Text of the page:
I wouldn’t go so far as to say that Kaspar makes a secret of the way he produces these works, but there’s some mystery to them. To their obviousness, among other things. Both the furniture works and the glass ball works are almost painfully obvious gestures. The one, seemingly endless iterations for no good reason. The other, seemingly endless redundancy for no particularly good reason. In each case: endless, exasperating possibilities. I’m going to be frank, and it’s going to seem inopportune, but you could even say we’re facing as many possibilities as needs allow. As many colorful iPhone cases as you’ll find for sale on Canal Street, as many plastic Happy Meal toys as McDonald’s will produce, as many vintage clothing stores as now span the globe. Then again, my point exactly: How many do we actually need? What is need after all?
Need might be demand, and not in the sense of basic needs, but in the sense of a society, its industry, and the socioeconomic interests that get communicated to us publicly, privately, and in any digital space with an ad-based revenue model. Essentially we’re talking about the need for consumers to consume. For industry to grow and tech to grow with it and for consumers to continue their habit of being subjects, semi-public subjects, in contemporary society via semi- public consumption.
The glass ball works maybe not so much, but the furniture works are the product of Kaspar being a consumer. He goes through the motions of your everyday, somewhat design-inclined, bourgeois bohemian furniture shopper. He made an at least half-assed investment of time and energy into getting a sense for what people like or liked and buy or bought, for what genres are out there, and how he might be able to get a hold of certain pieces. An air mattress — Walmart, duh. One Spaghetti chair by Belotti, a Saarinen chair for Knoll, an Eames table. This metallic green fiberglass throne – omg one of the founders of the Memphis group – did you see Bowie’s Ettore Sottsass stuff for sale? He knew. And a shabby chic white wooden chair. It just screams ‘studio’. Or ‘Berlin’. Or ‘Airbnb’. Anyway, anything other than ‘corporate campus’.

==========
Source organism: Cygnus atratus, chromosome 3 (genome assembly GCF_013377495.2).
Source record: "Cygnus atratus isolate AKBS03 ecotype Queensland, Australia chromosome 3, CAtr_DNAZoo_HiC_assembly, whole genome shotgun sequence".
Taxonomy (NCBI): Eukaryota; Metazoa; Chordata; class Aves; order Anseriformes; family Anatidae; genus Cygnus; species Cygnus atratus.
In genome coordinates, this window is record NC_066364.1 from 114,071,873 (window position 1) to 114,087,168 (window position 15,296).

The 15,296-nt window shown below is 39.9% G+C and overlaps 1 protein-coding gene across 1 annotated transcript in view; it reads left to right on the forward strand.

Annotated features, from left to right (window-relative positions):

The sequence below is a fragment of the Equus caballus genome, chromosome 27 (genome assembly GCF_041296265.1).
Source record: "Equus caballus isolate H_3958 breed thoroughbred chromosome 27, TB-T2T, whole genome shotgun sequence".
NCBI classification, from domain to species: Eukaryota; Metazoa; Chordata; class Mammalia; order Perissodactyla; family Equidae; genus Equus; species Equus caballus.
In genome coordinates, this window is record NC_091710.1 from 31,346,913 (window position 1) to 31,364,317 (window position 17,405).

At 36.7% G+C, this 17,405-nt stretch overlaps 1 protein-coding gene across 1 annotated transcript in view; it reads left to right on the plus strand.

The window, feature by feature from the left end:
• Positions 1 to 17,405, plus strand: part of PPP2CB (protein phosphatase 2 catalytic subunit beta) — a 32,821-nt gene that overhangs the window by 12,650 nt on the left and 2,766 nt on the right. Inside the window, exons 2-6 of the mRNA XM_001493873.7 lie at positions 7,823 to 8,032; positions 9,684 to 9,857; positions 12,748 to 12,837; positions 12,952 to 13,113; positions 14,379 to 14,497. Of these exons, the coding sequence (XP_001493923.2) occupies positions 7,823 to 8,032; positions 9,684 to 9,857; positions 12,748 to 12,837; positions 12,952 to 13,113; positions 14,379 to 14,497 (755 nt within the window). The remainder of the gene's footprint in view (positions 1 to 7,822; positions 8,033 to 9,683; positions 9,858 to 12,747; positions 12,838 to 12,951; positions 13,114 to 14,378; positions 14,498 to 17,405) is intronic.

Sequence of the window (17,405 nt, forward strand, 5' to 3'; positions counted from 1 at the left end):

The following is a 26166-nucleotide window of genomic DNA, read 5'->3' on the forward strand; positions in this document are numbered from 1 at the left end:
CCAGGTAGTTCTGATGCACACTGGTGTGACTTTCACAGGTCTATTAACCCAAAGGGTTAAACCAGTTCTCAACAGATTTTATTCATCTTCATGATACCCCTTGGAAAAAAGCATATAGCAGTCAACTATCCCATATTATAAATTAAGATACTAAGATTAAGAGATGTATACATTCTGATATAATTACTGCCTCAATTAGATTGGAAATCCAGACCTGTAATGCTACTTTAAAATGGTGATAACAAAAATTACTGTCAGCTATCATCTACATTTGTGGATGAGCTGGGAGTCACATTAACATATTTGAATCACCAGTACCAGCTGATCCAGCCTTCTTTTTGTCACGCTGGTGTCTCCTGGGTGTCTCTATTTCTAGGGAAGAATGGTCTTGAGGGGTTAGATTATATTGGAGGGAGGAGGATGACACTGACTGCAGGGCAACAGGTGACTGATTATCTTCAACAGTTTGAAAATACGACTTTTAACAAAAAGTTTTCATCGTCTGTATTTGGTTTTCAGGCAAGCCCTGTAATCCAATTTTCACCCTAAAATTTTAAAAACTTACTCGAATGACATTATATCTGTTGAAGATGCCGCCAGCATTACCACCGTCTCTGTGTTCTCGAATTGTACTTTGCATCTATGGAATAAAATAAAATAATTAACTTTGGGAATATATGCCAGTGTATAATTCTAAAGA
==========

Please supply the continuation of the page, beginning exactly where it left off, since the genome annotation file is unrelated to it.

Yea, so Kaspar went through the motions and researched these things and bought them or borrowed them. He could do the same thing again and again and fill any space you throw at him. The result is kind of homey and kind of a furniture store showroom. Kind of 80s, kind of 2000s, kind of now. It’s kind of tasteful, but is it really taste if it’s something so standard you can pick it up at shops in ‘fun’ neighborhoods in most major cities? I mean, Kaspar’s here is not even such discerning taste, because it accomodates pretty much everything. (Like a Pinterest search for ‘furniture’.) This design classic can make that IKEA shelf fade into the background or look totally natural, very contemporary. And then there’s the idea that of course IKEA shelves or whatever are historically specific and also aesthetically specific and will ultimately have some historical and aesthetic value, if they don’t already. The whole group of works can accommodate knock-offs and pieces that have seen better days just as well. A knock-off or a chaise longue missing its signature cover is just another in this chain. Everything’s connected because they’re all of a type, so as long as that holds true, isn’t overpowered by some other quality or story or significance, then this one fits, and that one too, and that one.